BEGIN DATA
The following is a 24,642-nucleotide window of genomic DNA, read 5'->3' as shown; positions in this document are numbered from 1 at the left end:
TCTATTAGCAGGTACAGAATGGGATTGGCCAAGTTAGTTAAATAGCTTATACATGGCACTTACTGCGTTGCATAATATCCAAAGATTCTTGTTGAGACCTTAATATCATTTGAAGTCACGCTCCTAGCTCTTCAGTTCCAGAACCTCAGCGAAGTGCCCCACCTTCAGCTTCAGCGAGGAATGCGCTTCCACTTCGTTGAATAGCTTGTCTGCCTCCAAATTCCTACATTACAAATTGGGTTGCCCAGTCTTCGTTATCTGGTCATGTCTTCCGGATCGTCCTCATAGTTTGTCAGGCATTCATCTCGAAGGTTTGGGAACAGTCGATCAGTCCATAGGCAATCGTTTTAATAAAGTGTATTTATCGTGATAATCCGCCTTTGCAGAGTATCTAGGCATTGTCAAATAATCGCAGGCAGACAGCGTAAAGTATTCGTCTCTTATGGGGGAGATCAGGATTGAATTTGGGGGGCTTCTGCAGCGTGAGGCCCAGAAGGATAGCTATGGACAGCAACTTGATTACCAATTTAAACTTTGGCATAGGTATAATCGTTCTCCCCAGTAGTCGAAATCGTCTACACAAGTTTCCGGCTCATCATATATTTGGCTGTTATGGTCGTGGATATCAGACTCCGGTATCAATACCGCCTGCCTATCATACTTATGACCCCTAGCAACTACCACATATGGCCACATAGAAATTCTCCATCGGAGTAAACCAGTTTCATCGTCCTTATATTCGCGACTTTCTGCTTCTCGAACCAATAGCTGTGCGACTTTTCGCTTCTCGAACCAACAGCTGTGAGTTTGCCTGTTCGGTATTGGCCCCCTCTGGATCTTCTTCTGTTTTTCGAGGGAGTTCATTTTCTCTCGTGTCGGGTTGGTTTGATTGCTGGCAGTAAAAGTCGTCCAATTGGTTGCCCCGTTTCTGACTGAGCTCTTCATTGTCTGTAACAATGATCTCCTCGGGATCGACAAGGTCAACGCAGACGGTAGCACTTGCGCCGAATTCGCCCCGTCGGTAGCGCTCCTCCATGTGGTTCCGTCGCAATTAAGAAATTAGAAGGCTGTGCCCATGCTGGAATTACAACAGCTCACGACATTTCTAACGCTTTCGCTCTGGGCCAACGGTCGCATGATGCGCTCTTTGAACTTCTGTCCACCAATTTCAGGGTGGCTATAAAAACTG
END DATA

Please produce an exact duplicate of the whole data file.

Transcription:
The following is a 24,642-nucleotide window of genomic DNA, read 5'->3' as shown; positions in this document are numbered from 1 at the left end:
TCTATTAGCAGGTACAGAATGGGATTGGCCAAGTTAGTTAAATAGCTTATACATGGCACTTACTGCGTTGCATAATATCCAAAGATTCTTGTTGAGACCTTAATATCATTTGAAGTCACGCTCCTAGCTCTTCAGTTCCAGAACCTCAGCGAAGTGCCCCACCTTCAGCTTCAGCGAGGAATGCGCTTCCACTTCGTTGAATAGCTTGTCTGCCTCCAAATTCCTACATTACAAATTGGGTTGCCCAGTCTTCGTTATCTGGTCATGTCTTCCGGATCGTCCTCATAGTTTGTCAGGCATTCATCTCGAAGGTTTGGGAACAGTCGATCAGTCCATAGGCAATCGTTTTAATAAAGTGTATTTATCGTGATAATCCGCCTTTGCAGAGTATCTAGGCATTGTCAAATAATCGCAGGCAGACAGCGTAAAGTATTCGTCTCTTATGGGGGAGATCAGGATTGAATTTGGGGGGCTTCTGCAGCGTGAGGCCCAGAAGGATAGCTATGGACAGCAACTTGATTACCAATTTAAACTTTGGCATAGGTATAATCGTTCTCCCCAGTAGTCGAAATCGTCTACACAAGTTTCCGGCTCATCATATATTTGGCTGTTATGGTCGTGGATATCAGACTCCGGTATCAATACCGCCTGCCTATCATACTTATGACCCCTAGCAACTACCACATATGGCCACATAGAAATTCTCCATCGGAGTAAACCAGTTTCATCGTCCTTATATTCGCGACTTTCTGCTTCTCGAACCAATAGCTGTGCGACTTTTCGCTTCTCGAACCAACAGCTGTGAGTTTGCCTGTTCGGTATTGGCCCCCTCTGGATCTTCTTCTGTTTTTCGAGGGAGTTCATTTTCTCTCGTGTCGGGTTGGTTTGATTGCTGGCAGTAAAAGTCGTCCAATTGGTTGCCCCGTTTCTGACTGAGCTCTTCATTGTCTGTAACAATGATCTCCTCGGGATCGACAAGGTCAACGCAGACGGTAGCACTTGCGCCGAATTCGCCCCGTCGGTAGCGCTCCTCCATGTGGTTCCGTCGCAATTAAGAAATTAGAAGGCTGTGCCCATGCTGGAATTACAACAGCTCACGACATTTCTAACGCTTTCGCTCTGGGCCAACGGTCGCATGATGCGCTCTTTGAACTTCTGTCCACCAATTTCAGGGTGGCTATAAAAACTG